Increasing grain protein with delayed applications of fertiliser nitrogen

Jeremy Curry1, Blakely Paynter2, Stacey Hansch2, Andrew van Burgel3

1 Department of Primary Industries and Regional Development, Melijinup Road, Esperance, WA, 6450 jeremy.curry@dpird.wa.gov.au

2 Department of Primary Industries and Regional Development, 75 York Road, Northam, WA, 6401

3 Department of Primary Industries and Regional Development, 444 Albany Hwy, Albany, WA, 6330

Abstract:

Low grain protein can cause downgrading of barley from Malt1 (GIWA Malt1 protein window is 9.5-12.8%). With increasing productivity and decreasing nitrogen (N) supply available from the soil (primarily due to lack of legumes in the crop rotation), growers need to increase their fertiliser N applications to produce adequate protein levels. In addition to increasing N rate, growers can improve their fertiliser effectiveness by changing the timing of N application. In this study, shifting N from seeding and mid-tillering to the stem elongation period consistently increased grain protein, although was often associated with increased screenings and for some treatments reduced grain yield. Most delayed N strategies (except N timings 2 and 4) provided a protein increase of 0.5-1.0% relative to the strategy of ⅓ N at seeding, mid tillering and stem elongation (N timing 1 – current practice control) in at least three of the four sites. Only two delayed N strategies, N timing 2 and 3, did not affect grain yield at any site. Compared to N timing 1 moving the ⅓ N from mid-tillering to stem elongation (N timing 2) increased grain protein at only two sites whereas applying the bulk of the N at stem elongation (N timing 3) increased grain protein at all four sites. Both strategies, however, increased screenings (at two and three sites respectively), though did not negatively impact on hectolitre weight or grain brightness. The grain protein increase of the other delayed N strategies may often have been larger than N timings 2 and 3 but came at a risk of higher screenings, lower hectolitre weight or lower grain yield (site specific). The best of the other strategies evaluated was N timing 10 (⅓ N at seeding, stem elongation and flag leaf emergence), which increased protein at three sites, had no impact on screenings or hectolitre weight at any site, although did reduce yield and brightness at one site.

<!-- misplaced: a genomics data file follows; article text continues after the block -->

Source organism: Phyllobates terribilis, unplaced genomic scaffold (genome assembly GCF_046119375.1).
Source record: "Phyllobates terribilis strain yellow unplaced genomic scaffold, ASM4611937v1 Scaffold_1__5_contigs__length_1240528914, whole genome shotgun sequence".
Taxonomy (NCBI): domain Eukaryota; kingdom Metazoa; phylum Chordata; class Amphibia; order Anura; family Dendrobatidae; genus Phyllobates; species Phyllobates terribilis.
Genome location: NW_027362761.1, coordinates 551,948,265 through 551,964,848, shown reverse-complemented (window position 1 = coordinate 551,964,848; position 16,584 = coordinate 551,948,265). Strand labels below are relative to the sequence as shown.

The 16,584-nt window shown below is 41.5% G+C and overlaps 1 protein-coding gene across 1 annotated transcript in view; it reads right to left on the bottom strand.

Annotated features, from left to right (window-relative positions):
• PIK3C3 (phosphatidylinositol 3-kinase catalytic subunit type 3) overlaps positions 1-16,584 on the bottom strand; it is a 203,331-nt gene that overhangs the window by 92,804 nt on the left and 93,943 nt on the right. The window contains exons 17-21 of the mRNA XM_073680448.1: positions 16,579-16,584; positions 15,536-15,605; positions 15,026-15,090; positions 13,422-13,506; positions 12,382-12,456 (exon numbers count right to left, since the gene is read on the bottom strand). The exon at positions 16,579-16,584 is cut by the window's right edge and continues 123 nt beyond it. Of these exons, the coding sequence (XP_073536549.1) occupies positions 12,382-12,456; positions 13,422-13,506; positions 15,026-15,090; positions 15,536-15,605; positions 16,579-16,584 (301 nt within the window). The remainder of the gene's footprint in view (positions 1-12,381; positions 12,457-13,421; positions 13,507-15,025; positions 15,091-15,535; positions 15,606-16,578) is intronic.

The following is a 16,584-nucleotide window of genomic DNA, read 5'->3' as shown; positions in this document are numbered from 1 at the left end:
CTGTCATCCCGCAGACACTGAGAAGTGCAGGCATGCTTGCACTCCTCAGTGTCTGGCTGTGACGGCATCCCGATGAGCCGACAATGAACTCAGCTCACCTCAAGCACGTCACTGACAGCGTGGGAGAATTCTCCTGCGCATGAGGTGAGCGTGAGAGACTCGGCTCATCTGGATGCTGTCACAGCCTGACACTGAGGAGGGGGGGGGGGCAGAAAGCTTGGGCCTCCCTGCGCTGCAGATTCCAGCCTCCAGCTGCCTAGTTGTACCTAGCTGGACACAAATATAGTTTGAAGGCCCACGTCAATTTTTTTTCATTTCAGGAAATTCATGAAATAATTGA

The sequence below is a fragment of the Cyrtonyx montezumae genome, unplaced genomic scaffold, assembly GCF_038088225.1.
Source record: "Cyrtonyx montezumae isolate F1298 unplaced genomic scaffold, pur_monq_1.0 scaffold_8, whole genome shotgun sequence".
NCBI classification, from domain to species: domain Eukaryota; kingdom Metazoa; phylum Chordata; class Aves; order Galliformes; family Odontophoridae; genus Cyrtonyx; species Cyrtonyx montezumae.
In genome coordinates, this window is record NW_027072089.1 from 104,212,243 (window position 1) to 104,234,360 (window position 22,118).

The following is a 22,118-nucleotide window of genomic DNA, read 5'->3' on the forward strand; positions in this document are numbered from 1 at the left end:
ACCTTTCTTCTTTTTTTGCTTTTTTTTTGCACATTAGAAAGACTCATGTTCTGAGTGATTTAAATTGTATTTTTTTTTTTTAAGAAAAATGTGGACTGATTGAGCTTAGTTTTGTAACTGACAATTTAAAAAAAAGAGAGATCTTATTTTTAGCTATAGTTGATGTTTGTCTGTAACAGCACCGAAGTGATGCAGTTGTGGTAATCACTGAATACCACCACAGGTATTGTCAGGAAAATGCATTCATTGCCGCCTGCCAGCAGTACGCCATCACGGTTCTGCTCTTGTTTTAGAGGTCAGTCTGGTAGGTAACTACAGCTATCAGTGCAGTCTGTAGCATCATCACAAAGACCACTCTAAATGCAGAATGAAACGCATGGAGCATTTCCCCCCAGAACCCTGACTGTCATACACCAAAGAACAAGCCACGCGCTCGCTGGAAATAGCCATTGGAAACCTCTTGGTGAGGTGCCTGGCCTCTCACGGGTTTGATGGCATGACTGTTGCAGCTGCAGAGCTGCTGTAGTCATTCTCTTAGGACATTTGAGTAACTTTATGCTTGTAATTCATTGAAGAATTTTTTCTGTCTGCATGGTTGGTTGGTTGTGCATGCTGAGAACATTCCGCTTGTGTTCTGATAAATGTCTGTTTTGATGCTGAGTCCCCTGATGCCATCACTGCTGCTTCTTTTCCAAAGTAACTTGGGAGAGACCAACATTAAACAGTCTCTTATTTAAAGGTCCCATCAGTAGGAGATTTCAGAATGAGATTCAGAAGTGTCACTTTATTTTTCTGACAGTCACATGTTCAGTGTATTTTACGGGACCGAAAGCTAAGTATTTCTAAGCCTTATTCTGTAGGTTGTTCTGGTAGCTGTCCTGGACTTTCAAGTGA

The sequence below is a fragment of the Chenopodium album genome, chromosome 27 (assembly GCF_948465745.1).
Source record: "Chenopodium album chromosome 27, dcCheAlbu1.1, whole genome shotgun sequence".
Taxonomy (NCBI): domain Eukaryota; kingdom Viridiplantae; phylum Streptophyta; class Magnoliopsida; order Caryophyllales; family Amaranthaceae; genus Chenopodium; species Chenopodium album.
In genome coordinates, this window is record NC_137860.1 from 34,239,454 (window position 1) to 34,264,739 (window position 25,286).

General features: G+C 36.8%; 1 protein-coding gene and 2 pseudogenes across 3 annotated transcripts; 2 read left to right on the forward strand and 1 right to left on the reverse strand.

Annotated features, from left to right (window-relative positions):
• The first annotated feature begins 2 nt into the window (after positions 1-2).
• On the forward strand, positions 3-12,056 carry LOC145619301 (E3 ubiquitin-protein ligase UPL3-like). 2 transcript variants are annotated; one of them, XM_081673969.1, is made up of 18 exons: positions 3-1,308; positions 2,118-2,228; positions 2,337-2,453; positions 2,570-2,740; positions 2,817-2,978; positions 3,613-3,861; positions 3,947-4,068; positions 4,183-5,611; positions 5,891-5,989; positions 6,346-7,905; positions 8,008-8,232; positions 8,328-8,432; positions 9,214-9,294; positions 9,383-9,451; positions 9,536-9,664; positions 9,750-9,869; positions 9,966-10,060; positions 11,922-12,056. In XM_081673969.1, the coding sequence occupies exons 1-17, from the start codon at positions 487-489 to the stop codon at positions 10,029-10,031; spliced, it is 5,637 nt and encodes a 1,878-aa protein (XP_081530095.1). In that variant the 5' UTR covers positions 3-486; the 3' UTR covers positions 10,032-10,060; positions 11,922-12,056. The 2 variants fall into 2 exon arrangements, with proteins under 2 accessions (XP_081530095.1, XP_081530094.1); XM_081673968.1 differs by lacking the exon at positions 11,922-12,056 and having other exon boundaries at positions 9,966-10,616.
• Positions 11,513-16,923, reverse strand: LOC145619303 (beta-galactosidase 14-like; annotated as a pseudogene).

Host

The Australian Society of Agronomy is the professional body for agronomists in Australia. It has approximately 500 active members drawn from government, universities, research organisations and the private sector.

Photo Credits

David Marland Photography david_marland@hotmail.com Graham Centre for Agricultural Innovation, Charles Sturt University

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